Authors: Jane Glatt
Published by Tyche Books Ltd.
Copyright © 2016 Jane Glatt
First Tyche Books Ltd Edition 2016
Print ISBN: 978-1-928025-51-1
Ebook ISBN: 978-1-928025-52-8
Cover Art by Niken Anindita
Cover Layout by Lucia Starkey
Interior Layout by Ryah Deines
Editorial by M. L. D. Curelas
Author photograph: Eugene Choi
All rights reserved. No part of this book may be reproduced or transmitted in any form or by any means, electronic or mechanical, including photocopying, recording or by any information storage & retrieval system, without written permission from the copyright holder, except for the inclusion of brief quotations in a review.
The publisher does not have any control over and does not assume any responsibility for author or third party websites or their content.
This is a work of fiction. All of the characters, organizations and events portrayed in this story are either the product of the author’s imagination or are used fictitiously.
Any resemblance to persons living or dead would be really cool, but is purely coincidental.
This book was funded in part by a grant from the Alberta Media Fund.
Writing is a solitary endeavor so I want to thank friends and family for cheering me on. You’re the best …
SHE’S NOT SUPPOSED
to be here!”
His mother shook with anger and Timo took a step back, thankful that for once the venom in her voice wasn’t directed at him. Her hand tightened on his arm as he stood on his toes and peered over her shoulder, ignoring the fine, purple mist that swirled about her.
Timo’s eyes slid past Mage Guild Primus Rorik, who stood in front of them, shaking his head in apology. An older man stared at him with ice blue eyes.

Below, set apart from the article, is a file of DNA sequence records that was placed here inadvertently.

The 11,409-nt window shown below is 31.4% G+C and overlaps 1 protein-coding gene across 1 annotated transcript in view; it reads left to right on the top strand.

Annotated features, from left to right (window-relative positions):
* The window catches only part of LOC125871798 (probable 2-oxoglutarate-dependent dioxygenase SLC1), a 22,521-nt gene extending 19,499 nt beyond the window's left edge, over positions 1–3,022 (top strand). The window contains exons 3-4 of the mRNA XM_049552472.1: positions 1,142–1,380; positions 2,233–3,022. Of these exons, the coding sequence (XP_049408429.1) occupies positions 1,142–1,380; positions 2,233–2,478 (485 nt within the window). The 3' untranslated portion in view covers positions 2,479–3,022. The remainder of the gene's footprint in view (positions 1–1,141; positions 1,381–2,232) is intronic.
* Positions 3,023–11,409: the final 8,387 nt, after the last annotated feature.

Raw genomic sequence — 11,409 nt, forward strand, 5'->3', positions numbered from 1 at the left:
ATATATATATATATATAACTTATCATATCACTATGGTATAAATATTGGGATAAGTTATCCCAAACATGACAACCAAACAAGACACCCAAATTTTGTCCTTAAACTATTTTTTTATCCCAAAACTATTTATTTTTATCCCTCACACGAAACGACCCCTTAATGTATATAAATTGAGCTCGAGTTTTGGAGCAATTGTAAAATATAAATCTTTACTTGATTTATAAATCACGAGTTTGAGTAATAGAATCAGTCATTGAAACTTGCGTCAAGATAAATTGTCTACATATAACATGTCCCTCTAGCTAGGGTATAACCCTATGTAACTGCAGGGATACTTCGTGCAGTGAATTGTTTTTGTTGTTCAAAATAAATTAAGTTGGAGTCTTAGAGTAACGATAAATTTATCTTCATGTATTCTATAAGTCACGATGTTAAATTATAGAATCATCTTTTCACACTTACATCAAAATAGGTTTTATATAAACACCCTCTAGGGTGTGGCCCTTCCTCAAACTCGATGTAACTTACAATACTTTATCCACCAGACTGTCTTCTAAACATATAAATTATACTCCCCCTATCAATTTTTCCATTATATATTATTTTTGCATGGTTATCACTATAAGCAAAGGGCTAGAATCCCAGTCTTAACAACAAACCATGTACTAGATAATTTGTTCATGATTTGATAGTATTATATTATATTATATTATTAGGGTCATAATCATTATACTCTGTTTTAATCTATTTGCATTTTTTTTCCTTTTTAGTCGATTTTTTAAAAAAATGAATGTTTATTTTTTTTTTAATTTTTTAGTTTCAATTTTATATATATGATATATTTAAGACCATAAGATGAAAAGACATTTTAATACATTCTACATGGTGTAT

That must be Santos Nimali, the one who had insisted on this meeting. A grassy green mist circled the fingers of his right hand. And there—that must be
! She met his eyes and smiled a wide, warm smile.
“Timo?” The woman stepped forward. “I’ve been asking to meet you for years but your mother . . .” The woman paused, and her gaze flicked to his mother. “
mother forbade it.”
“To protect him,” his mother, Arabella Fonti, said. “From the woman who killed his father.”
The woman—Kara Fonti, his sister—turned her sad gaze to him. “I had no choice. He was trying to kill me.”
tried to have Kara killed.” A man detached himself from a shadow and strolled up to stand beside Kara Fonti.
Timo couldn’t supress a shudder. The man seemed relaxed—his arms hung loose by his sides and his shoulders were slouched—but from the quiet, controlled way he held himself Timo sensed that he was dangerous.
“You tried to contract me to assassinate her.”
“No!” Arabella replied. “I deny it. What proof do you have?”
His mother’s grip on him relaxed, and Timo took the opportunity to step out from behind her.
Kara Fonti smiled again. Not the warm welcoming smile she’d directed at him, no, this was a sad, bitter smile full of old pain.